• I've been an advocate in favor of Merck in the past, but I'm honestly concerned about the disruptive potential that new SGLT2 inhibitors Invokana by Johnson & Johnson and Forxiga by Bristol-Myers Squibb and AstraZeneca could have on the Type 2 diabetes market. Merck's Januvia -- a $4.1 billion drug -- was beaten fair and square in a head-to-head trial with Invokana, which the FDA just approved. I'd say Merck shareholders definitely have a few concerns on their plate.

Why are short-sellers avoiding ExxonMobil?

  • As the world's largest oil company by revenue, ExxonMobil shouldn't garner too much short interest. Having diversified assets around the world gives ExxonMobil immense pricing power and cash flow that few other integrated oil and gas companies possess. ExxonMobil is also the largest corporate dividend payer, pumping out $10.75 billion in dividends to shareholders annually. 

Do investors have a reason to worry?

  • The two biggest concerns for integrated oil and gas companies of Exxon's size are political worries and the underlying price of oil. The first worry is but an afterthought for ExxonMobil, which has operations around the globe and is shielded from major production snafus. A big drop in the price of West Texas Intermediate or Brent crude, though, could be a problem. Weakness in the eurozone and a lack of strength in the U.S. economy could trigger some minor worries, as that could ultimately result in lower oil demand from those regions. However, over the long run, investors in ExxonMobil should be sleeping well at night.

Procter & Gamble
Why are short-sellers avoiding Procter & Gamble?

  • Consumer-products company Procter & Gamble is rarely going to draw the ire of short-sellers because the majority of what it sells is very price-inelastic. In other words, regardless of whether the economy is up or down, P&G is still going to make the sale to the consumer. In its second-quarter results released back in January, P&G delivered 3% organic growth and grew its market share in many domestic segments.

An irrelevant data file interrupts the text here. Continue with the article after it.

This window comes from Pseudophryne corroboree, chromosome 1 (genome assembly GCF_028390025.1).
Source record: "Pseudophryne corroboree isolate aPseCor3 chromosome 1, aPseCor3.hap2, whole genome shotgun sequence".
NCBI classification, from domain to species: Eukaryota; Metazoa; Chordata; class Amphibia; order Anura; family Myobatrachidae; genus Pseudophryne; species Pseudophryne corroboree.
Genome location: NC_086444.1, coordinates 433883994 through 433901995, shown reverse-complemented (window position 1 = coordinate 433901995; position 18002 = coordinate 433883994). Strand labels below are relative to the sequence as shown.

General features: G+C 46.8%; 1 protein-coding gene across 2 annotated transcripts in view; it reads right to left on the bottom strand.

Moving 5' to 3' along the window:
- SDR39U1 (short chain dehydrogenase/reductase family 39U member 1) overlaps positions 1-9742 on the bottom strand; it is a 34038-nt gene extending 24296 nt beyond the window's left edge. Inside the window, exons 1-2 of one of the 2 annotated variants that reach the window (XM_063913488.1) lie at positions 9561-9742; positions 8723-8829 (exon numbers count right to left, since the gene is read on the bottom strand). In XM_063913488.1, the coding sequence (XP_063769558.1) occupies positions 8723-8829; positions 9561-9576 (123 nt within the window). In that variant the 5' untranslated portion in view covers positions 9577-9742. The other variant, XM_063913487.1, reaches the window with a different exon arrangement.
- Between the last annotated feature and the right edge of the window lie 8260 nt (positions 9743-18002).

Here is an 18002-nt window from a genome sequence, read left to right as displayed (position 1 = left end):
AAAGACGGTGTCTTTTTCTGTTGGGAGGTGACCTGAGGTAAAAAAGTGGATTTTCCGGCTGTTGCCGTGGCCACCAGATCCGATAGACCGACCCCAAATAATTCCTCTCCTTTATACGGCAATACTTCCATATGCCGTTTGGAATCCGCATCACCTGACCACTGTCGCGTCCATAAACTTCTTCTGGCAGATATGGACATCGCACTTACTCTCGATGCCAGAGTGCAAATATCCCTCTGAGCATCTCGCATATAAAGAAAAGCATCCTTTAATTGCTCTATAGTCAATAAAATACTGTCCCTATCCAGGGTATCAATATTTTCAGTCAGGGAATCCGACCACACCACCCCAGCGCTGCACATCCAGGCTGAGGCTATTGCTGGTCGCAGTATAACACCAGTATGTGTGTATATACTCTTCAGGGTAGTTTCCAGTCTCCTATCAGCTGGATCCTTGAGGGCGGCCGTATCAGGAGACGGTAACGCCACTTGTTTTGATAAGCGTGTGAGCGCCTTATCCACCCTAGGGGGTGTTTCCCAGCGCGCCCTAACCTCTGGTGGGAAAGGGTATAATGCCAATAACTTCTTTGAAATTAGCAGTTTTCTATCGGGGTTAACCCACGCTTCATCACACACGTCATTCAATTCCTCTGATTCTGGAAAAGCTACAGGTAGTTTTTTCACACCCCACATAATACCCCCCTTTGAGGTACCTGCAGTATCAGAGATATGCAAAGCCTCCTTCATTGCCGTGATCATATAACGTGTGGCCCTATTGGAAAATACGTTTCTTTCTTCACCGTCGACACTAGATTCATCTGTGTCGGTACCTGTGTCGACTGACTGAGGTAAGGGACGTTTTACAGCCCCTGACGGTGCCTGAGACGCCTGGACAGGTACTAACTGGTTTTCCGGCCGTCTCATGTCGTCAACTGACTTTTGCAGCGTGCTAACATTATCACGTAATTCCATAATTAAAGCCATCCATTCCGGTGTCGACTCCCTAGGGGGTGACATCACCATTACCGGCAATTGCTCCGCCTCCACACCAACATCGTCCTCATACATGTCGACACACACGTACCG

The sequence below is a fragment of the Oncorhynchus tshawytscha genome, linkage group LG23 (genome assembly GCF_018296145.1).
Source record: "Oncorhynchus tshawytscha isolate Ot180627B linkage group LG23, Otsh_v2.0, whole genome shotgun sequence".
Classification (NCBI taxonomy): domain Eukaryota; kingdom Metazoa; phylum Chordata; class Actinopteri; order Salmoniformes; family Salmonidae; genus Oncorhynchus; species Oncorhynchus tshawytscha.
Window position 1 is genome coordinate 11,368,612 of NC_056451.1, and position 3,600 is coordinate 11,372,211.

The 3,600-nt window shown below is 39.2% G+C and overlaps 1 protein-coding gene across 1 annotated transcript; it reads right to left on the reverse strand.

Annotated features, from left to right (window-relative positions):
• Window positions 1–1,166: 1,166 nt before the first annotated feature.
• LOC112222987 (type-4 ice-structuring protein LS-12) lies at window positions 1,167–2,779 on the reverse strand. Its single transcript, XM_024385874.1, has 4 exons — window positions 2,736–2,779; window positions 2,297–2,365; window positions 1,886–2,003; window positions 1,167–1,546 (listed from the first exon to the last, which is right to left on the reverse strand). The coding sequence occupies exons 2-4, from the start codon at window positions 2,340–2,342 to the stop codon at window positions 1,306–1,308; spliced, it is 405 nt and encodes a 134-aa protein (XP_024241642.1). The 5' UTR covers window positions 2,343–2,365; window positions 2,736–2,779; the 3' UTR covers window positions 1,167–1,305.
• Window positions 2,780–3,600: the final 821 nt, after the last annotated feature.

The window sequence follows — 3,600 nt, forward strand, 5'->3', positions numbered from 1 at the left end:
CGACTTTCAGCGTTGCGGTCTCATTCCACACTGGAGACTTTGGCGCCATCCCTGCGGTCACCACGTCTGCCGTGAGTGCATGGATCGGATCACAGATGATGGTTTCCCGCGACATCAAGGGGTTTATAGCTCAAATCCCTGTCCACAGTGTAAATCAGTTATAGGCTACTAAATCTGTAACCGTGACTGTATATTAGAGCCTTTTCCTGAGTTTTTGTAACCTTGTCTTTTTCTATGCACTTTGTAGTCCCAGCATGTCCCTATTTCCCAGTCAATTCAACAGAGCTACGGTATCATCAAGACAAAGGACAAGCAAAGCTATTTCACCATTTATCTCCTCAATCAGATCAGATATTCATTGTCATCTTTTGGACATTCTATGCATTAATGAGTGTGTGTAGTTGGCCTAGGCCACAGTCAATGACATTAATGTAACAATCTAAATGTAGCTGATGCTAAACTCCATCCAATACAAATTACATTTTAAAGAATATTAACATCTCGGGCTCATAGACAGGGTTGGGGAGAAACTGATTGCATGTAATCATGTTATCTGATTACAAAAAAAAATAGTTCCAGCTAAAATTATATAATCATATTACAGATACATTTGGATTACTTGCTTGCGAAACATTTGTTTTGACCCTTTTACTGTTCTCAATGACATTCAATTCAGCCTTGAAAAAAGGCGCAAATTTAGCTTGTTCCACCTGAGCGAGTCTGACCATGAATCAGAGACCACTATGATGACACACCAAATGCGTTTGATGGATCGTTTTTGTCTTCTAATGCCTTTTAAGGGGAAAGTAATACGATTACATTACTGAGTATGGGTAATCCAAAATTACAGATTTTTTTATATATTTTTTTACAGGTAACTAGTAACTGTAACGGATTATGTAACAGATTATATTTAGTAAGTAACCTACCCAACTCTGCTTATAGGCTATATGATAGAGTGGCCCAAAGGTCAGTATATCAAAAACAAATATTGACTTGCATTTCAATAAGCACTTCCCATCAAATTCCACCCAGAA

Do investors have a reason to worry?

  • If we were looking at P&G a year ago, I'd have said there was cause for concern. However, P&G has adjusted its prices and more effectively used its marketing tactics, including social media, to reach out to its consumer base. Organic growth of 3% might be unimpressive, but for a consumer-products company of its size that's facing slowing spending in the U.S. and Europe, that's phenomenal. P&G isn't a company I'd recommend any short-sellers bet against.

Which Dow component would you most like to call your own? Share your thoughts in the comments section below!

Fool contributor Sean Williams has no material interest in any companies mentioned in this article. You can follow him on CAPS under the screen name TMFUltraLong, track every pick he makes under the screen name TrackUltraLong, and check him out on Twitter, where he goes by the handle @TMFUltraLong.

The Motley Fool owns shares of General Electric and Johnson & Johnson and recommends Coca-Cola, Johnson & Johnson, and Procter & Gamble. Try any of our Foolish newsletter services free for 30 days. We Fools don't all hold the same opinions, but we all believe that considering a diverse range of insights makes us better investors. The Motley Fool has a disclosure policy.